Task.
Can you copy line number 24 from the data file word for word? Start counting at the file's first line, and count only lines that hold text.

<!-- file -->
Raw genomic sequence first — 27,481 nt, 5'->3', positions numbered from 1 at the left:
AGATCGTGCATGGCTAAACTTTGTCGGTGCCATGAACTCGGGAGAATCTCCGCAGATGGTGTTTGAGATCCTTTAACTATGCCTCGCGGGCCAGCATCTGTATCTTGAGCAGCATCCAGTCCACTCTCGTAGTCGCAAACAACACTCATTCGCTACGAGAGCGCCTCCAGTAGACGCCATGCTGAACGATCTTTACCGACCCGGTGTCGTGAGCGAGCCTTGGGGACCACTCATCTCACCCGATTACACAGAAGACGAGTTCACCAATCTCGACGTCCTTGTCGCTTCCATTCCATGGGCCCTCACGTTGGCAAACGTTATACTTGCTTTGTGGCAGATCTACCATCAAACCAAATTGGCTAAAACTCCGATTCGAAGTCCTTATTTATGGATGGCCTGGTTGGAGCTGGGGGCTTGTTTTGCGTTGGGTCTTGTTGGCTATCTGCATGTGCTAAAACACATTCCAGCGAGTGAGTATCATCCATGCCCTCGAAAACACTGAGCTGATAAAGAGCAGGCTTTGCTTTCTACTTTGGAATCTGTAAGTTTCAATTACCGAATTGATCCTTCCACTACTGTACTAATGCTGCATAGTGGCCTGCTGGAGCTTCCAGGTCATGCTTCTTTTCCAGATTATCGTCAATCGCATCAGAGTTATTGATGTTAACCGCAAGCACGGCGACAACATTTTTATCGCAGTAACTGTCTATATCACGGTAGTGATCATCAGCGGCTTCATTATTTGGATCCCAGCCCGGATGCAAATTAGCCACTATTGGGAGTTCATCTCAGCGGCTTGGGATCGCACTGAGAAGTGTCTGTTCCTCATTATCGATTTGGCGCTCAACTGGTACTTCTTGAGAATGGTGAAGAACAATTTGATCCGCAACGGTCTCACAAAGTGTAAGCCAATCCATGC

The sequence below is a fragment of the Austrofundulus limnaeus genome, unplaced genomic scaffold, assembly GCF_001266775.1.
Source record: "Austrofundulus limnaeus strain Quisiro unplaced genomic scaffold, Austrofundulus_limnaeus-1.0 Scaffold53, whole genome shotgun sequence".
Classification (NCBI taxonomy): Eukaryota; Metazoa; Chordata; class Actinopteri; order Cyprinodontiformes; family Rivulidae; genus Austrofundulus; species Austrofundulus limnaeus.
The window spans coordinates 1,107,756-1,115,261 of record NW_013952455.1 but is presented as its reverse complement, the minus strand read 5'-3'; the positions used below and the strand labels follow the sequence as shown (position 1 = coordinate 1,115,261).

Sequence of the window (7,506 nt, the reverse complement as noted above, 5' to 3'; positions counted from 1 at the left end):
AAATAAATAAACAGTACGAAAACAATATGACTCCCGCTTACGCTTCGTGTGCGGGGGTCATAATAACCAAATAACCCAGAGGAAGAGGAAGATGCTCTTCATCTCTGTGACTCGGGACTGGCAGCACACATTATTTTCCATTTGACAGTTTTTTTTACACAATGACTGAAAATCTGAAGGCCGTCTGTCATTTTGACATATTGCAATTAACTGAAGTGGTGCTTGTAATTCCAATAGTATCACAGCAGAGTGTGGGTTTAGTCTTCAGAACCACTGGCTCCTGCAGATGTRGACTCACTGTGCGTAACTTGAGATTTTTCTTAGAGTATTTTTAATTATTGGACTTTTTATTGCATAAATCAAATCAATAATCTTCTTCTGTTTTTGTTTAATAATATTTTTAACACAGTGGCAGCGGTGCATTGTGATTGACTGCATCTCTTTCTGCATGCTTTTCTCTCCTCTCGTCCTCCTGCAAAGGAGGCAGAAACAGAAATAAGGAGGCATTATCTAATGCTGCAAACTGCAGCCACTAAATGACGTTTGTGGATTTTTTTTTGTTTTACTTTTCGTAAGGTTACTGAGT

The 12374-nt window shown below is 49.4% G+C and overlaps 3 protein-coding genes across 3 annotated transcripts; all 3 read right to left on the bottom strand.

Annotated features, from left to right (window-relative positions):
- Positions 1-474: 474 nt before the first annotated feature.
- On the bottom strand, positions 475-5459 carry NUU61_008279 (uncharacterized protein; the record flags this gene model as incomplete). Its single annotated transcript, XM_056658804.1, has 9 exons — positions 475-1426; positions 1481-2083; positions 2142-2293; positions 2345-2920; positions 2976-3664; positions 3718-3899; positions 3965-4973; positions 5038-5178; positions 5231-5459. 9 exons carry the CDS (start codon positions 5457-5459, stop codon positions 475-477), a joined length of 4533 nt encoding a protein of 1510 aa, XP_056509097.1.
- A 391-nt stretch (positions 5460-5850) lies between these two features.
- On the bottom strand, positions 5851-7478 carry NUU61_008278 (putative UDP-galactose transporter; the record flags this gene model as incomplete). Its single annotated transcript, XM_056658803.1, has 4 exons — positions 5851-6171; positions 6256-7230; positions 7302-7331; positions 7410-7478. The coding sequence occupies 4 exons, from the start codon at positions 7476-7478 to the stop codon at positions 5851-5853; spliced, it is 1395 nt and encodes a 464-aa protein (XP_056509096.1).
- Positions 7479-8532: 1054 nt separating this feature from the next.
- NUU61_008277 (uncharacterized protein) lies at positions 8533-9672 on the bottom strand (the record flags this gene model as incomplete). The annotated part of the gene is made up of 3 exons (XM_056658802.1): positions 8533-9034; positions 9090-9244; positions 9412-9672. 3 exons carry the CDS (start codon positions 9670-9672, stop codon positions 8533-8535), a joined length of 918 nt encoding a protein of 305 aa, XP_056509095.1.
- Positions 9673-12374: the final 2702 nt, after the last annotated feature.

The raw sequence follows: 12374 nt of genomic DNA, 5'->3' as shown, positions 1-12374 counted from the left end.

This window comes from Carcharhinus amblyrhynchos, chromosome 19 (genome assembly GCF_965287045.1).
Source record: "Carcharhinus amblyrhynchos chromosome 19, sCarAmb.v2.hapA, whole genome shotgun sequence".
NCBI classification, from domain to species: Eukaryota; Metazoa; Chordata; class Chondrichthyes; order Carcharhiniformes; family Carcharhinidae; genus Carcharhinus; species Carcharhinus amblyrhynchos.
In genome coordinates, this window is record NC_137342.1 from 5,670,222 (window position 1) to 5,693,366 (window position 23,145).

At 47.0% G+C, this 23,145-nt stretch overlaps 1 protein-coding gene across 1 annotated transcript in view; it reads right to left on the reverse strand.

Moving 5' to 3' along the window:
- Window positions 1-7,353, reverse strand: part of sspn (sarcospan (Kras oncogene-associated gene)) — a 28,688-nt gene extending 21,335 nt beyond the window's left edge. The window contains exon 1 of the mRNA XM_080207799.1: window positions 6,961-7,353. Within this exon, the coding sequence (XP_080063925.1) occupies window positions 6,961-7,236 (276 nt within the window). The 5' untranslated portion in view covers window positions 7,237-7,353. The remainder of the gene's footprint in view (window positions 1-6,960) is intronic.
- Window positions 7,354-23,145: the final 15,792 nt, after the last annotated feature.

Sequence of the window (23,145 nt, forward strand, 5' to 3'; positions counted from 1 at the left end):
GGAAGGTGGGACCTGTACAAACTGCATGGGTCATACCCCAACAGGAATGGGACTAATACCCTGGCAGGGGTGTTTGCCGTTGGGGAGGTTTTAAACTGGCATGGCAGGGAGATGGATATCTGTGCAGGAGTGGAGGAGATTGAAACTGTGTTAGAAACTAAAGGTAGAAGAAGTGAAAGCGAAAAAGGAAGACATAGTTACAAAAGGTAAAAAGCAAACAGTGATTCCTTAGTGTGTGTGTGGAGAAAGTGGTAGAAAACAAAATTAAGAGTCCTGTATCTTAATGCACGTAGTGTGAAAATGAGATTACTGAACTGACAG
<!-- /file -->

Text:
Moving 5' to 3' along the window: